In addition to speaking the language, you’ll want to understand how real estate investors think, and that is about the numbers and maximizing their returns. You aren’t going to sell an investor on a deal based on emotion, focus on the after repair value (ARV) comps, what the home could be worth after their investment, how much investment is required, and what they’ll make. You’ll want to understand your investor’s buying criteria which include the margins they look for, areas they buy, level of rehab, etc. and you don’t want to waste their time if you have deals that don’t fit into their “buy box.” Lastly, don’t waste your money on glossy proposals for an investor, they just want the down and dirty details.

3) Condition doesn’t matter

You can forget about what a property looks like cosmetically, investors don’t care whether there’s shag carpet or if the kitchen is from the 60’s. If anything, those are the types of things that an investor loves to see. Investors are not afraid to move walls, rip out kitchens, and tear the place down to the studs. Don’t even worry if it has what you would normally consider to be deal breakers for a traditional buyer, like structural or foundation types of issues – an investor knows that everything can be fixed for a price and will adjust their offer accordingly.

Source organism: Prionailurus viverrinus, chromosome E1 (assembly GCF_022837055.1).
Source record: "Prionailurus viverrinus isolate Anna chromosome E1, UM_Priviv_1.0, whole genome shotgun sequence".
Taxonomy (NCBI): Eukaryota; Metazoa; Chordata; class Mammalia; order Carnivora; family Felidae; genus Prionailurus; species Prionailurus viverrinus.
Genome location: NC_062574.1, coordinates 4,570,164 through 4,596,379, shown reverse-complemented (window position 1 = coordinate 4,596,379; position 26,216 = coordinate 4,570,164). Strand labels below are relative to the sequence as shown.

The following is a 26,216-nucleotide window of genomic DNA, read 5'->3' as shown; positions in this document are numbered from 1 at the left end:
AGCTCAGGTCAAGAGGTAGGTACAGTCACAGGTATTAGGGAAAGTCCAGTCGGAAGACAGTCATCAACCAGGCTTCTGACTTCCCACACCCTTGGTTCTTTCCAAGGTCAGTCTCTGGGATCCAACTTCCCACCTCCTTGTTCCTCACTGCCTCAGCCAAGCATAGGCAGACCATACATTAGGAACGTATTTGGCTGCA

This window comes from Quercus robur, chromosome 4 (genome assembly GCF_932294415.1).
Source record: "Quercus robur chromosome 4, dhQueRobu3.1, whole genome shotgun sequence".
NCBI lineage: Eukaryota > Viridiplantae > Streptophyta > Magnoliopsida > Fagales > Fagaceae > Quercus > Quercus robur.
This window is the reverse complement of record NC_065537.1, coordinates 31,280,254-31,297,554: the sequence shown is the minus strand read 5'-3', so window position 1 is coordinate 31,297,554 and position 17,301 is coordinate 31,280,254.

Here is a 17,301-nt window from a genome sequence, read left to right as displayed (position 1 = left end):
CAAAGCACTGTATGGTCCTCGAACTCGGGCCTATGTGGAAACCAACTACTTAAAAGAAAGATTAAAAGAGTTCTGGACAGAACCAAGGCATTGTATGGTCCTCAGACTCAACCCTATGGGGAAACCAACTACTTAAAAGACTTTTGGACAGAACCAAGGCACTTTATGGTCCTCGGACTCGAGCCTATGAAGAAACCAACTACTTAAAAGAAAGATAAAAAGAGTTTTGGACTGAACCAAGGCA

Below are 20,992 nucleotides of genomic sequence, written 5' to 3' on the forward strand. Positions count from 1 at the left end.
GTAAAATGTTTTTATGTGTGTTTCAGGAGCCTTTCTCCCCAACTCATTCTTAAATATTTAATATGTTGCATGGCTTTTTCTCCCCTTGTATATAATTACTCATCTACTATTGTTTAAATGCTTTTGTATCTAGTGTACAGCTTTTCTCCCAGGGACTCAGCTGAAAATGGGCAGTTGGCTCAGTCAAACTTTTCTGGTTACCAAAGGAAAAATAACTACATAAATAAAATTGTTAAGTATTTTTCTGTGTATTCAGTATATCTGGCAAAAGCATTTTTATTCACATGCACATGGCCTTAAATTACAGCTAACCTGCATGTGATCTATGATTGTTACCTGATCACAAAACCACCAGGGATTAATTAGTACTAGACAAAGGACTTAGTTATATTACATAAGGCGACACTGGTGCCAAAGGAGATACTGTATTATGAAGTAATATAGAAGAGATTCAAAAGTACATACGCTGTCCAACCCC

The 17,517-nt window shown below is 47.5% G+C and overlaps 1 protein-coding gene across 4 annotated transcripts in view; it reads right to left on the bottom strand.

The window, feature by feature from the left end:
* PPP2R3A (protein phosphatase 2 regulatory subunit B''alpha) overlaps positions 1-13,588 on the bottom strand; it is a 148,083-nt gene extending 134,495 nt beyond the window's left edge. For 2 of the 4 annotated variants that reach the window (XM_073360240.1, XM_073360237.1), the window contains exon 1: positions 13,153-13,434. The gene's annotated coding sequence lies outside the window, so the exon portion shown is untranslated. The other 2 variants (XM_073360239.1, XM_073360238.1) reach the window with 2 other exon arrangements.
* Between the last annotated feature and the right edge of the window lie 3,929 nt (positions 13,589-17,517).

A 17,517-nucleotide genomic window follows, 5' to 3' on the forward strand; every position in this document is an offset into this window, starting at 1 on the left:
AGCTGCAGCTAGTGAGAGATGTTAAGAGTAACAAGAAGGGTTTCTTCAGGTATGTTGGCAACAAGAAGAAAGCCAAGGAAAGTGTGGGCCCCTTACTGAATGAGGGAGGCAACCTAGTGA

4) Focus on off-market deals

Investors are looking for the hidden gems that everyone else can’t find. They don’t want an agent who is going to send them automated emails from MLS whenever a property is listed that mentions the home needs some “TLC.” The MLS gets scoured over by a ton of people and good deals on listed properties are few and far between. Real estate investors are primarily looking for properties that aren’t available to everyone else such as in-house exclusives, pocket listings, or any property where you know some insider info that the others don’t know which will give them an edge.

5) Provide additional value